As the cold steals on and winter weather takes hold, it becomes that time of year when any homeowner’s worst nightmares might be set in train. Both represent potentially very costly damage to the entire structure of a property and typically provoke a torrent of insurance claims.
The twin disasters waiting in winter’s wings are flooding and subsidence, so it may be helpful to look at ways you might be getting your home ready to combat them, and get ready for winter weather as a whole.
As an island nation, with many rivers and streams running through it, the surge in water levels brought on by winter storms poses the threat of flooding.
Just how great a risk is likely to be faced by your own home may be gauged simply by entering your postcode in a webpage published by the Environment Agency and you will be given an indication of the likely risk of flooding from either sea or rivers – or both.
There are defensive measures you might take:
- if there is a long-term but relatively imminent risk each winter, you might want to consider pooling your resources with similarly affected neighbours to invest in a permanent flood barrier;
- if the risk of flooding is moderately severe you might also think about the advance precaution of moving electrical sockets and outlets above immediate ground level to one and a half metres or so above the floor;
- MDF and chipboard kitchen units are especially vulnerable to flood damage and may need to be replaced with solid wood or plastic ones;
- fit non-return valves on sinks and toilets to prevent back-flow of sewage through these pipes;
- if conditions progress from high risk to flood warning, of course, it is time to take more immediate action;
- make sure you have, or have access to, a stockpile of sandbags – still one of the most effective, immediate responses to rising flood waters;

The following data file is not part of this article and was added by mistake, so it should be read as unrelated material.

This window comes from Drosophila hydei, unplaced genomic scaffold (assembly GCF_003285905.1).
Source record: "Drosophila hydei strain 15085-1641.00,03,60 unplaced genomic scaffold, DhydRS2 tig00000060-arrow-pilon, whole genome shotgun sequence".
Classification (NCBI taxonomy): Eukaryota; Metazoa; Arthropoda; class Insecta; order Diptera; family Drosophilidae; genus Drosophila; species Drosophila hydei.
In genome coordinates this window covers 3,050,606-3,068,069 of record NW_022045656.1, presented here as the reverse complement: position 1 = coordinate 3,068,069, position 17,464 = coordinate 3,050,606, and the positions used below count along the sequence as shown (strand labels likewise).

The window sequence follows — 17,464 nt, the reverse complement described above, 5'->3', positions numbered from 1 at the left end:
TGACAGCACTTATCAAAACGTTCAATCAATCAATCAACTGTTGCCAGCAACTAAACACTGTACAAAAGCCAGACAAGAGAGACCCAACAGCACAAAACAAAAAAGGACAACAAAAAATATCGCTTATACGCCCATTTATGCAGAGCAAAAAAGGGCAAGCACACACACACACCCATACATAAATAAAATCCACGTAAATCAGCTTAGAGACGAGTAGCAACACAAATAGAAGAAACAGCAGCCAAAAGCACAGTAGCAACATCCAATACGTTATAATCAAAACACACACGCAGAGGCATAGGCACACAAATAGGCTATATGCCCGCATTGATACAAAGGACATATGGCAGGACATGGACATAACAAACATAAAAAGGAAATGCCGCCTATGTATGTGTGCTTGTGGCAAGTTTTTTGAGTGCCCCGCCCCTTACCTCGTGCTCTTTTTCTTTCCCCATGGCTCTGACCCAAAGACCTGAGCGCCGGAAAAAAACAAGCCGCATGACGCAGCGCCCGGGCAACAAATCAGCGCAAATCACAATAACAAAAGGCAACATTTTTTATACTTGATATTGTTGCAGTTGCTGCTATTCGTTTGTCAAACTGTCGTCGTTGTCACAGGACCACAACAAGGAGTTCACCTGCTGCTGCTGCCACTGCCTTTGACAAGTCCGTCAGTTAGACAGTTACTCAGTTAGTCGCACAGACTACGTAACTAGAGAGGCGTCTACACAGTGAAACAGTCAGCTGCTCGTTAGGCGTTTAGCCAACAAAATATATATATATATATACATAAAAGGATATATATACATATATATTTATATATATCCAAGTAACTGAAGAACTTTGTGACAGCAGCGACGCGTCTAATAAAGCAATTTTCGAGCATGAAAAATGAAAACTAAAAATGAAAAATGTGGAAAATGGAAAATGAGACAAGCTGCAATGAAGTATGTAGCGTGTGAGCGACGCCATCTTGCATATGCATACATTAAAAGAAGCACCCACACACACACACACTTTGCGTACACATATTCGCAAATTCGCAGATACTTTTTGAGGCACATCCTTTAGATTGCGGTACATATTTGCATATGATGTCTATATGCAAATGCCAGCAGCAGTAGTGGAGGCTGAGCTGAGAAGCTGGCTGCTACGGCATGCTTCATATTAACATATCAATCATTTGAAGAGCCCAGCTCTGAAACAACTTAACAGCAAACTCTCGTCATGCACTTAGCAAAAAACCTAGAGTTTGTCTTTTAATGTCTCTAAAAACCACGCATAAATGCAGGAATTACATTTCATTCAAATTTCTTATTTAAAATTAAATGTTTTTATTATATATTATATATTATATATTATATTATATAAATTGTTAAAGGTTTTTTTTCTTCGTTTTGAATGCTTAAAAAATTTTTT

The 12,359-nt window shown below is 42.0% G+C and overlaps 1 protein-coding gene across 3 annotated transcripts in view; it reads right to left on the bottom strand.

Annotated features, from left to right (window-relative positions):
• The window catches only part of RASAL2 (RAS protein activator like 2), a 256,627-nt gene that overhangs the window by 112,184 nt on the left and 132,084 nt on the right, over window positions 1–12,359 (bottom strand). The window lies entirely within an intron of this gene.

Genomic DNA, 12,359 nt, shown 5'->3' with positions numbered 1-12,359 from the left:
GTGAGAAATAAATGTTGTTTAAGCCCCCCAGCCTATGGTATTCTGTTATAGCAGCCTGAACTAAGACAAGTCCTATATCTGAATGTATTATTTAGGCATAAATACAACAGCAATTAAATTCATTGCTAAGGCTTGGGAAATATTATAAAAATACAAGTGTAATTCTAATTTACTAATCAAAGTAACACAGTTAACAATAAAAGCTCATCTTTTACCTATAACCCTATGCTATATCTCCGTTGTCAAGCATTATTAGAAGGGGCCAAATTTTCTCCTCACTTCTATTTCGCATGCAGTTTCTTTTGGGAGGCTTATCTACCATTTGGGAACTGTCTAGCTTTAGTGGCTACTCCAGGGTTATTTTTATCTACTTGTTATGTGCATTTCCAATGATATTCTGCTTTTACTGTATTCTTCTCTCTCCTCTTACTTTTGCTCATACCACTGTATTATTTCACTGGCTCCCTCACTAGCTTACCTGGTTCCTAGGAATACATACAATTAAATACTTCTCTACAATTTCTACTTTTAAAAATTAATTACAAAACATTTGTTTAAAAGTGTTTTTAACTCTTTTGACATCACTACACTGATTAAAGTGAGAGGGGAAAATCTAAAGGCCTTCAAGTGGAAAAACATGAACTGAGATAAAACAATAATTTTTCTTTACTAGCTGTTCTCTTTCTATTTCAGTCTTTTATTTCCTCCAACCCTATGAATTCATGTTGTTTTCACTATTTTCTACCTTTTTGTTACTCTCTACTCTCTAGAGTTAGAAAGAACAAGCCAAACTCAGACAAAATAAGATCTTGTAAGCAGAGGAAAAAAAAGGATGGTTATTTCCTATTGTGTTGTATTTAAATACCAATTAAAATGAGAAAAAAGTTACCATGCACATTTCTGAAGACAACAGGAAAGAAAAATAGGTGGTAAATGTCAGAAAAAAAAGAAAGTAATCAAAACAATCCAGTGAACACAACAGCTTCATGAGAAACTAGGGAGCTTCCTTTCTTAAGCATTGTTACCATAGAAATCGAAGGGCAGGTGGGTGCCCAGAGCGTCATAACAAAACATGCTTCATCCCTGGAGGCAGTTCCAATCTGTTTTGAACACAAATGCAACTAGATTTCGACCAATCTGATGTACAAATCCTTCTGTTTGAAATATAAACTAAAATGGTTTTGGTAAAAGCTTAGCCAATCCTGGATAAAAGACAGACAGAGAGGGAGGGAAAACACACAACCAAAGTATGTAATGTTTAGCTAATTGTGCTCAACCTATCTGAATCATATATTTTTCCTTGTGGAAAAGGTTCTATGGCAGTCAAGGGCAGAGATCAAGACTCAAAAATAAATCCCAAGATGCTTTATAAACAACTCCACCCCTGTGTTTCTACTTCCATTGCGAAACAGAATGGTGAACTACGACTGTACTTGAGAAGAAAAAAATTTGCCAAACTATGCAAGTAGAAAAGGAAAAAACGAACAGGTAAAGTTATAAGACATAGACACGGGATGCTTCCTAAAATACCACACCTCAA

- move items or value and any electrical appliance which can be easily moved to upper floors – those appliances which cannot be moved might be raised several inches by lifting them onto blocks in situ;
- fit air-brick covers to prevent the ingress of water through these – and remember to remove them once any floods have subsided.
The cost of insurance
One of your essential defences against the costly damage that winter weather, and more specifically flooding may cause is flood insurance.
The difficulty is that if your home has experienced flooding in the past or is located in an area particularly prone to flooding, insurance companies may be wary of extending cover to you or, if they do, charge an expensive premium.
On the 4th of April 2016, the Association of British Insurers (ABI) reported that following some of the worst storms and flooding in a century, insurers were faced by claims totalling some £400 million in relation to more than 8,000 properties. Hence the trend towards higher flood insurance premiums for all homeowners.
With support from the government, the industry introduced a scheme called Flood Re, a non-profit making arrangement designed to spread out the overall cost of flood insurance to homes likely to be affected by winter weather and flooding.